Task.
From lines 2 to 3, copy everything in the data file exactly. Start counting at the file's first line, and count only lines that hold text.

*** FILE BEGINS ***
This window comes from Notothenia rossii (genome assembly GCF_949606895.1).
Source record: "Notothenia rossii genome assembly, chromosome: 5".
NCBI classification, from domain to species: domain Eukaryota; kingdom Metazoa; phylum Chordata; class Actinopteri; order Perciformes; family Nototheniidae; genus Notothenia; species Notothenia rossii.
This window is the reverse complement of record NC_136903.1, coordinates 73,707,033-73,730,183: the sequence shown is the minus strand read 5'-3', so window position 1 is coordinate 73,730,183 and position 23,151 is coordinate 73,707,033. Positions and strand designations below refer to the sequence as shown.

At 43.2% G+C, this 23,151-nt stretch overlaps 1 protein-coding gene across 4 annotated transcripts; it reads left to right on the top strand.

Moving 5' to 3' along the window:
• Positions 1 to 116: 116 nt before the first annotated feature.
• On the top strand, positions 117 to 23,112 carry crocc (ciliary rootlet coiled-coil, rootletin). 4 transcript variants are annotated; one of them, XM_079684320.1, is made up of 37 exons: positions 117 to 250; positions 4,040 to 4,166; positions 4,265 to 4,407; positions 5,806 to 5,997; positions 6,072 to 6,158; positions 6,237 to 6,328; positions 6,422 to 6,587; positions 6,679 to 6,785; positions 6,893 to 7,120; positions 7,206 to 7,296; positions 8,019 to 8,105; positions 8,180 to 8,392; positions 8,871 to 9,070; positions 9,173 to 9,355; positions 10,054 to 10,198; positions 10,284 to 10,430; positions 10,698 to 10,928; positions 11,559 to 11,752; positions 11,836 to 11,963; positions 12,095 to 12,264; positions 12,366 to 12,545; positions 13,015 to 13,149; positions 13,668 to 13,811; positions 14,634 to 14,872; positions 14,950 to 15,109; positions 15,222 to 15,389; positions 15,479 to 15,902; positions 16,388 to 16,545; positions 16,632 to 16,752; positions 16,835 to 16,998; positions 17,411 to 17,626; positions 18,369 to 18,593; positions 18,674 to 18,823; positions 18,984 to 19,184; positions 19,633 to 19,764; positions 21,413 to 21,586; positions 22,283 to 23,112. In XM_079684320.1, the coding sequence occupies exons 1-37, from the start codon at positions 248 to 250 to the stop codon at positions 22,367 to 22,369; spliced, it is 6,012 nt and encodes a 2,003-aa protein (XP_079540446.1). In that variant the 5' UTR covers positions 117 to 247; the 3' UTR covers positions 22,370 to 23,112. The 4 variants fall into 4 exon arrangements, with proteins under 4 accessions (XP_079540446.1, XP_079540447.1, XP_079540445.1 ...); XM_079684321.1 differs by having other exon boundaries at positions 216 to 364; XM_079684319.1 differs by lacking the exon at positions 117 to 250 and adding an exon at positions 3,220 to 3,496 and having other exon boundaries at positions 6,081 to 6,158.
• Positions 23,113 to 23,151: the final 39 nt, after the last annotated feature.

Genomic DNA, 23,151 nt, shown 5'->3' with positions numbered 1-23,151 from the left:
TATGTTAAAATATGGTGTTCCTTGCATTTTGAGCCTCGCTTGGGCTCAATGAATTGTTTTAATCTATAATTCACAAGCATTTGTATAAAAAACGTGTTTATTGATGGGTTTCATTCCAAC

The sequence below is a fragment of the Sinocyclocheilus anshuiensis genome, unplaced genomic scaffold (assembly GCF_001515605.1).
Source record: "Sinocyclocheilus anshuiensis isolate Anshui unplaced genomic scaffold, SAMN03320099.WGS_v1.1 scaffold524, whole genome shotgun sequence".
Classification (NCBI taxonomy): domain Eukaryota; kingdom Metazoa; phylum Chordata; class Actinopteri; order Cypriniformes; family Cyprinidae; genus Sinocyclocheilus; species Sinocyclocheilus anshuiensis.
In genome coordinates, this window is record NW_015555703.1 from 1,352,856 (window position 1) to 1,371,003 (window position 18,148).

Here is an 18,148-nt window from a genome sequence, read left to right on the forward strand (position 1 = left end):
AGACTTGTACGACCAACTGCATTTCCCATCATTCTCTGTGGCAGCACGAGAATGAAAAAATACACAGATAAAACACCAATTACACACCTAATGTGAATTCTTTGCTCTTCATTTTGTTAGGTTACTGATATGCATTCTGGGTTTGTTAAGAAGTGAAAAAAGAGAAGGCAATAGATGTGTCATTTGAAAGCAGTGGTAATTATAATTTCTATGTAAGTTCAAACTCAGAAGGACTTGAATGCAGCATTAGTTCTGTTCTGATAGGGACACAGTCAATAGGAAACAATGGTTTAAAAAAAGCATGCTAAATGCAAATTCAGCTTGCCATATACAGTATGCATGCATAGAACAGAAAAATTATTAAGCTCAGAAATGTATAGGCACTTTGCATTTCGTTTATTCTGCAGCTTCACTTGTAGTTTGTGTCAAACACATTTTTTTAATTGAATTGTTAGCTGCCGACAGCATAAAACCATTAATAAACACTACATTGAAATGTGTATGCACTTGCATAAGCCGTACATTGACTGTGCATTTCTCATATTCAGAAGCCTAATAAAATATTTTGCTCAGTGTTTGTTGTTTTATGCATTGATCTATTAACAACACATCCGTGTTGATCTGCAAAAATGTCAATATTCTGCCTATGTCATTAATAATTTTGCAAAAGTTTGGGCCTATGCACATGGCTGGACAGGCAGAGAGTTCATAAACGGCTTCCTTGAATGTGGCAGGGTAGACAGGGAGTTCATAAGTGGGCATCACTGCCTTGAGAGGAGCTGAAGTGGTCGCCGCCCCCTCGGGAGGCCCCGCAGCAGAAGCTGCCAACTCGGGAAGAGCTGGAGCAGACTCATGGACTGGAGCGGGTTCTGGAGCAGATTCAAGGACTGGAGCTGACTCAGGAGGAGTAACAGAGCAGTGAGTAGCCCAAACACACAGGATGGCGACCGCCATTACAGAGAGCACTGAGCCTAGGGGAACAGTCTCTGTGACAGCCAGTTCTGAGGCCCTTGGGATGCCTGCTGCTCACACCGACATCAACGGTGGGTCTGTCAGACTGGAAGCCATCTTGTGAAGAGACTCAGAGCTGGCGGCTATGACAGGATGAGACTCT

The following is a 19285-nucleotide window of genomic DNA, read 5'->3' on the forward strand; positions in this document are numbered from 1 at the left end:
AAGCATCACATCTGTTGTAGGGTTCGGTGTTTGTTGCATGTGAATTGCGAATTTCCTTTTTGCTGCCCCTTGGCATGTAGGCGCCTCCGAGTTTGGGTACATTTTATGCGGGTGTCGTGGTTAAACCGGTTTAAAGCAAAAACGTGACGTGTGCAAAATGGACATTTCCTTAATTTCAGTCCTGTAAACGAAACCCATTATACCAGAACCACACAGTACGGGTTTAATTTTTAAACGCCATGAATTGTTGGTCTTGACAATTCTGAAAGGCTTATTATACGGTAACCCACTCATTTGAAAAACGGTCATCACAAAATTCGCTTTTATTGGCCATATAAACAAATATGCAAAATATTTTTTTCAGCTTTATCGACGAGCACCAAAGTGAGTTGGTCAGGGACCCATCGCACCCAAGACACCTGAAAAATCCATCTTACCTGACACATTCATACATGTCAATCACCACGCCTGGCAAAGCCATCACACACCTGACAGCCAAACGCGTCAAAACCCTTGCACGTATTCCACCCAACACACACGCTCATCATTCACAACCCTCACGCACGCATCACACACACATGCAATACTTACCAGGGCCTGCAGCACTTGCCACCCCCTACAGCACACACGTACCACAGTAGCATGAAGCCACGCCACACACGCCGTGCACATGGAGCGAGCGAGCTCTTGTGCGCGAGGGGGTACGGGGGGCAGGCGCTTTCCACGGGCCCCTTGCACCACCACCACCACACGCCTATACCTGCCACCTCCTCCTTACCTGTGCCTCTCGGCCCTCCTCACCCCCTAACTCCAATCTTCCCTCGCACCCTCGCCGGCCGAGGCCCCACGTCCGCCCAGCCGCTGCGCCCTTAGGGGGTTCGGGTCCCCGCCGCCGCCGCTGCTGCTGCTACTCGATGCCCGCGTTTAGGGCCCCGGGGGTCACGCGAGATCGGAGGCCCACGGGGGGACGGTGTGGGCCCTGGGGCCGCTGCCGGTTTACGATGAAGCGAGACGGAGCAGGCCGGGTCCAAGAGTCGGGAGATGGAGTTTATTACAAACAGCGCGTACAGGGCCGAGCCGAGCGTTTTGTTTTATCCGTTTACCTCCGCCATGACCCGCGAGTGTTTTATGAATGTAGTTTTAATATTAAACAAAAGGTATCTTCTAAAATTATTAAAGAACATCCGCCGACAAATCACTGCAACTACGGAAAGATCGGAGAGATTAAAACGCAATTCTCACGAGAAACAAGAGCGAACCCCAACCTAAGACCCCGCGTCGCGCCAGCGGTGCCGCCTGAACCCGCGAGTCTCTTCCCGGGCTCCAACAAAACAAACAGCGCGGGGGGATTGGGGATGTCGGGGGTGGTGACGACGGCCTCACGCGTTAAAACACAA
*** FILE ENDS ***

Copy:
Source record: "Notothenia rossii genome assembly, chromosome: 5".
NCBI classification, from domain to species: domain Eukaryota; kingdom Metazoa; phylum Chordata; class Actinopteri; order Perciformes; family Nototheniidae; genus Notothenia; species Notothenia rossii.